Here is the other question... I'm assuming that Savarastra thats the low lands as its closer to sea, but that doesn't actually have to be the case. If it were the plateau, then decents quickly to the sea....  but I suspect its the former, rather than the latter, that's the case.
Actual India is interestingt this way. There's a western escarpment/mountain range that runs almost the entire Western edge of the country (translates to the north and west in Wyerth). On the other side, the higlands taper off very gradually to the eastern coast.

Quote
I also see, either way, the lands between Taveruun and Savarastra to be cut with imposing ranges of mountains and cliffs, with rugged terrain on the Taveruun side - remember, Savarastra is described as being lush, and as you head south towards Numeria it gets unpleasant. So that can be part of the changes there, as well, with rugged and unpleasantly rocky terrain cut with some rivers running off of them from melting glaciers at the high tips of the mountains.
Makes total sense with the above on the Svarastran side. Though, if not really high like the Alps or Tibet, glaciers would be rare, I think, especially this far south. But you could just say that some few peaks are really tall (meaning that they're easy to go around).  


Let's make Savarastra the lowlands. I've always had that in my minds eye, really; I saw Savarastra as this lush, almost paradise-valley kind of setting after reading its description. So, lets do Savarastra as the lowlands.

Lets have, say, two large mountains, large enough for ice caps; enough to allow a couple small rivers to run off on both the Savarastra and Taveruun, but not enough to be a major presence; let "my" southeast border be rocky, rough, and rugged terrain.
Quote

Quote
I also, therefore, see scraggly goats, rugged countryfolk, mountain men, a few lower peaks that may have been conquered, etc.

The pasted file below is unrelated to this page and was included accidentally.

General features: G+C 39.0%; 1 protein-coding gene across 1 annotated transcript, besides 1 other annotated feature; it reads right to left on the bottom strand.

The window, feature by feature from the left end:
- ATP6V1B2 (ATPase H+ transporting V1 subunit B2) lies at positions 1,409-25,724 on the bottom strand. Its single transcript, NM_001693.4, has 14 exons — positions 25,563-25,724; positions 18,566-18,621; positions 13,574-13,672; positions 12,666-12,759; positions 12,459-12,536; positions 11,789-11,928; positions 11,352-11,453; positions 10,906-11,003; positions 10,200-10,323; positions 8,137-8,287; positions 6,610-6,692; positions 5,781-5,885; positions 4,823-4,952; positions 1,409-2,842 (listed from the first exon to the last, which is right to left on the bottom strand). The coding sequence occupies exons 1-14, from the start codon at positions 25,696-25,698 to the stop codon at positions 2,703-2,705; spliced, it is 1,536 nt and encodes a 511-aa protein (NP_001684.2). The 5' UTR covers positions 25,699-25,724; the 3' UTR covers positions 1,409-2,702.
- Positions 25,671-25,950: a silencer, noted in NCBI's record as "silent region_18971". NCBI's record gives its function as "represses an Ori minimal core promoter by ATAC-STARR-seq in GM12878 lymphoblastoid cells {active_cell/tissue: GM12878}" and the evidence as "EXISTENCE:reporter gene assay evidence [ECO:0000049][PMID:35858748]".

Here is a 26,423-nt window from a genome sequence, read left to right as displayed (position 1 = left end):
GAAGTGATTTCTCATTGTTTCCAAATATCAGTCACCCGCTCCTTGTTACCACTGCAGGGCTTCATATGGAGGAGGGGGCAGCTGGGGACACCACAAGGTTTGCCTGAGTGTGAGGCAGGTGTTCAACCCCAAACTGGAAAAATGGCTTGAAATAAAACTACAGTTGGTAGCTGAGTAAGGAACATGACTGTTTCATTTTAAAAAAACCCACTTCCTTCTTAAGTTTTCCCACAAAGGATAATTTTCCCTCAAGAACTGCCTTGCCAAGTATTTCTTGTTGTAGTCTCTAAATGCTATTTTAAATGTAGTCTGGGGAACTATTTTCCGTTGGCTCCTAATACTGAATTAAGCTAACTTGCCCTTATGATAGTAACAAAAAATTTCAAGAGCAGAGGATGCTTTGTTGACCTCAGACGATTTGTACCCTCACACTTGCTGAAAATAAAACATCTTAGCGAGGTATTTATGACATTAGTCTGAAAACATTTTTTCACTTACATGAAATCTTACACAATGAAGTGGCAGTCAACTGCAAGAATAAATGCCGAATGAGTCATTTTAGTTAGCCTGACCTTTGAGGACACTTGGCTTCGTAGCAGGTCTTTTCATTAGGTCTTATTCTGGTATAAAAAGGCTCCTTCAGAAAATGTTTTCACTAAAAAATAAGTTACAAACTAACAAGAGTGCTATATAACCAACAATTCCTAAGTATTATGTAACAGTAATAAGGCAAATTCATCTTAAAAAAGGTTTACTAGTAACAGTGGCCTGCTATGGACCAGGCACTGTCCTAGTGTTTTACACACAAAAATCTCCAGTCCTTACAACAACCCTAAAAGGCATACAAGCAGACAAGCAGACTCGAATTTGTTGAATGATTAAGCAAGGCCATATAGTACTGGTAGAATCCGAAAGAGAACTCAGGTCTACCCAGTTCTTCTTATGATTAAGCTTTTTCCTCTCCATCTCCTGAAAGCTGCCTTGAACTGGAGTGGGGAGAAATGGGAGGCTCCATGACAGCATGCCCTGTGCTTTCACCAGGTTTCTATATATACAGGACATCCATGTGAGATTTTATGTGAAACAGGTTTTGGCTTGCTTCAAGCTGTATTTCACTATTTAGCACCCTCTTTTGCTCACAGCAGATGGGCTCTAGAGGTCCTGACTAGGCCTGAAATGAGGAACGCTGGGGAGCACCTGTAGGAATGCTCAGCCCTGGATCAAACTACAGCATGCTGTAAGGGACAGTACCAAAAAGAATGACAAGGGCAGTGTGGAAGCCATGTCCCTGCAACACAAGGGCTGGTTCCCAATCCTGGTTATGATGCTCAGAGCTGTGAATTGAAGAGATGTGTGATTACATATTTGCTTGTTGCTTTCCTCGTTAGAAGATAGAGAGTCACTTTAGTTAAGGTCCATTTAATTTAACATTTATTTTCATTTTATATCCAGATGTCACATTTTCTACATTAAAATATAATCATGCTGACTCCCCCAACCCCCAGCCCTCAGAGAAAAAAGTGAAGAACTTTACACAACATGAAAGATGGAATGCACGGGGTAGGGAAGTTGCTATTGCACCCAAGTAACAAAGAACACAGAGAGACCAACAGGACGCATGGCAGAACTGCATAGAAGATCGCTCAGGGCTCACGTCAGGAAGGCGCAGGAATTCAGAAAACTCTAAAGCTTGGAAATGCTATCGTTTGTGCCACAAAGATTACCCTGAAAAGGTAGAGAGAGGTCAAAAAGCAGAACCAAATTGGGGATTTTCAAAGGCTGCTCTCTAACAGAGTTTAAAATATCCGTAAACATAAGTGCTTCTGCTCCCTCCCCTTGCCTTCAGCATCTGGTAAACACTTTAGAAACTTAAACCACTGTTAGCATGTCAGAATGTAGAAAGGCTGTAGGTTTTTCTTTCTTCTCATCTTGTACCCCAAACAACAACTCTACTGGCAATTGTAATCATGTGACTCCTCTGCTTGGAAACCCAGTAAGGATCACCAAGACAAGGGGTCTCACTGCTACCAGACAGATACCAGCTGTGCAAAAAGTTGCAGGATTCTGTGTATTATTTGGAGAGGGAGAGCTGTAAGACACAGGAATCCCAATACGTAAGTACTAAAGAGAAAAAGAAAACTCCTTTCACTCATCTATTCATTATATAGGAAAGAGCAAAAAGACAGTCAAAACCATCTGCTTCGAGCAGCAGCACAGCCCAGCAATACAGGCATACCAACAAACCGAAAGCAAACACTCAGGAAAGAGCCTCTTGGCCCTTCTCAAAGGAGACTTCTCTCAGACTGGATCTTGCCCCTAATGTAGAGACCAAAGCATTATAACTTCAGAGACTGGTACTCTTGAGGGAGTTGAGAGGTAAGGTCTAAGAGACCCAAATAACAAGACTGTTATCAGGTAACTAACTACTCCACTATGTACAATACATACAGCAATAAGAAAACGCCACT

Well there's the likely huge valley cut by the Galdorian river. So, yeah, Mountains on the Savastran side of the river, and then a more gradual rise to the rocky sort of more "Numerian" terrain on the Taveruun side, leading to the west where it peaks a bit, and then descends into the Cathedral river valley again. I listed this stuff as a plain, but it's your call. Perhaps a mirroring escarpment. Meaning that the whole Southeast provice would be a massive craggy slope down into a valley, and then the peaks on that side form the provincial borders between our two provinces. On my side it would be the gradual slope again down to the Cathedral River (with yet another craggy climb to the west after that, to the mountains of Western Taveruun).
What's your call?

Mike


I like that idea - the SE province being a masive craggy slope down to the valley, etc etc. I think it makes sense. Doesn't mean there can't be some plains, esp on the western side methinks; perhaps it could be fading into just a hint of it by the time its reaching your eastern border to mid section.
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Mike Holmes
Acts of Evil Playtesters
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Posts: 10459


« Reply #7 on: June 20, 2003, 01:54:18 PM »

Cool, sounds good.

Mike
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Gary_Bingham
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Posts: 65


« Reply #8 on: June 23, 2003, 02:59:20 PM »

I haven't given this a lot of thought but here's my take on the protective Plateau of Fissan. If you look at the border between Otamarluk and Svarastra we see a 'Y' shape. I reckon that the Plateau in question is the land between the arms of the Y. This leaves the trunk of the Y as plains or hills similar in elevation on each side of the border and hence passable by large force of men. i.e. troops. The reduces the effective border between the two countries to a stretch of about 200 miles (though a river forms the border for some 75 to 100 miles of that. I would assume that this river is not easily passable due to deep gorges and the like, and the bridges can be guarded) A border of 100 miles is a relative easily defendable proposition. Certainly more attractive than Taveruun's 1000 miles of border.

I prefer this approach to a plateau stretching the length of the border. It just make more sense to me, looking at the map. There is a river that lows across the border and water does not flow uphill. (Without some major sorcery ;) )
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Morfedel
Member

Posts: 345


« Reply #9 on: June 24, 2003, 06:03:15 AM »

Which part of the Y is the trunk, in your perspective? The branch that penetrates Svarastra, or the branch that heads towards Taveruun? I need a perspective before responding.... :)
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Gary_Bingham
Member

Posts: 65


« Reply #10 on: June 24, 2003, 06:36:12 AM »